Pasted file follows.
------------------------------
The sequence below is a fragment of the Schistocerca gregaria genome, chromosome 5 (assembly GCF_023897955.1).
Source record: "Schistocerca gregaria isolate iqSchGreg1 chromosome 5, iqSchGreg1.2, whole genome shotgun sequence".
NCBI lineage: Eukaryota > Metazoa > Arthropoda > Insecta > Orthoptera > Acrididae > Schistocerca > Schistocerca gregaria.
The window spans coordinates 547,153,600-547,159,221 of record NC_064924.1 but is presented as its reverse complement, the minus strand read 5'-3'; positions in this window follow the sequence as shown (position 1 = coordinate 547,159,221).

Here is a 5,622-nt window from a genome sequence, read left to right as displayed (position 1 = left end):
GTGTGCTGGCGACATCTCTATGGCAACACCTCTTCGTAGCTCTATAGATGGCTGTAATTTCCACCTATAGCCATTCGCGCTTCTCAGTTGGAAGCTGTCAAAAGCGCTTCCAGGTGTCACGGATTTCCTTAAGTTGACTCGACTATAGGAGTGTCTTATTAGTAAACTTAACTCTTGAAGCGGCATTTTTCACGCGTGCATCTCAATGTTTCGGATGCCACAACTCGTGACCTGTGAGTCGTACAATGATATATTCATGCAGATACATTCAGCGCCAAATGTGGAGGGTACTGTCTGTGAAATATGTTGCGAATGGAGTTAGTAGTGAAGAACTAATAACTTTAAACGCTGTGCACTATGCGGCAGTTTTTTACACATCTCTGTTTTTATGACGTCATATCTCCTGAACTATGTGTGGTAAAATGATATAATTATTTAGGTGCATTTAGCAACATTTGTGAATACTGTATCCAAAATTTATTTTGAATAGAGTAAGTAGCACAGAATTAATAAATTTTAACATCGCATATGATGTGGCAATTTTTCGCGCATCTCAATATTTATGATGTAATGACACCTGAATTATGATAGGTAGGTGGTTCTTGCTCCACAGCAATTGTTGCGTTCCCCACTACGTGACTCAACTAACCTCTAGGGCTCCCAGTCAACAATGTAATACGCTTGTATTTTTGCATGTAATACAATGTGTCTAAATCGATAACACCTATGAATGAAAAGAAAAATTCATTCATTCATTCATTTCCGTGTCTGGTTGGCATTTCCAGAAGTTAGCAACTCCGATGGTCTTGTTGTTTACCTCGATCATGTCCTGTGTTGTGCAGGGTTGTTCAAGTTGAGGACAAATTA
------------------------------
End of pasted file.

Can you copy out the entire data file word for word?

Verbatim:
The sequence below is a fragment of the Schistocerca gregaria genome, chromosome 5 (assembly GCF_023897955.1).
Source record: "Schistocerca gregaria isolate iqSchGreg1 chromosome 5, iqSchGreg1.2, whole genome shotgun sequence".
NCBI lineage: Eukaryota > Metazoa > Arthropoda > Insecta > Orthoptera > Acrididae > Schistocerca > Schistocerca gregaria.
The window spans coordinates 547,153,600-547,159,221 of record NC_064924.1 but is presented as its reverse complement, the minus strand read 5'-3'; positions in this window follow the sequence as shown (position 1 = coordinate 547,159,221).

Here is a 5,622-nt window from a genome sequence, read left to right as displayed (position 1 = left end):
GTGTGCTGGCGACATCTCTATGGCAACACCTCTTCGTAGCTCTATAGATGGCTGTAATTTCCACCTATAGCCATTCGCGCTTCTCAGTTGGAAGCTGTCAAAAGCGCTTCCAGGTGTCACGGATTTCCTTAAGTTGACTCGACTATAGGAGTGTCTTATTAGTAAACTTAACTCTTGAAGCGGCATTTTTCACGCGTGCATCTCAATGTTTCGGATGCCACAACTCGTGACCTGTGAGTCGTACAATGATATATTCATGCAGATACATTCAGCGCCAAATGTGGAGGGTACTGTCTGTGAAATATGTTGCGAATGGAGTTAGTAGTGAAGAACTAATAACTTTAAACGCTGTGCACTATGCGGCAGTTTTTTACACATCTCTGTTTTTATGACGTCATATCTCCTGAACTATGTGTGGTAAAATGATATAATTATTTAGGTGCATTTAGCAACATTTGTGAATACTGTATCCAAAATTTATTTTGAATAGAGTAAGTAGCACAGAATTAATAAATTTTAACATCGCATATGATGTGGCAATTTTTCGCGCATCTCAATATTTATGATGTAATGACACCTGAATTATGATAGGTAGGTGGTTCTTGCTCCACAGCAATTGTTGCGTTCCCCACTACGTGACTCAACTAACCTCTAGGGCTCCCAGTCAACAATGTAATACGCTTGTATTTTTGCATGTAATACAATGTGTCTAAATCGATAACACCTATGAATGAAAAGAAAAATTCATTCATTCATTCATTTCCGTGTCTGGTTGGCATTTCCAGAAGTTAGCAACTCCGATGGTCTTGTTGTTTACCTCGATCATGTCCTGTGTTGTGCAGGGTTGTTCAAGTTGAGGACAAATTA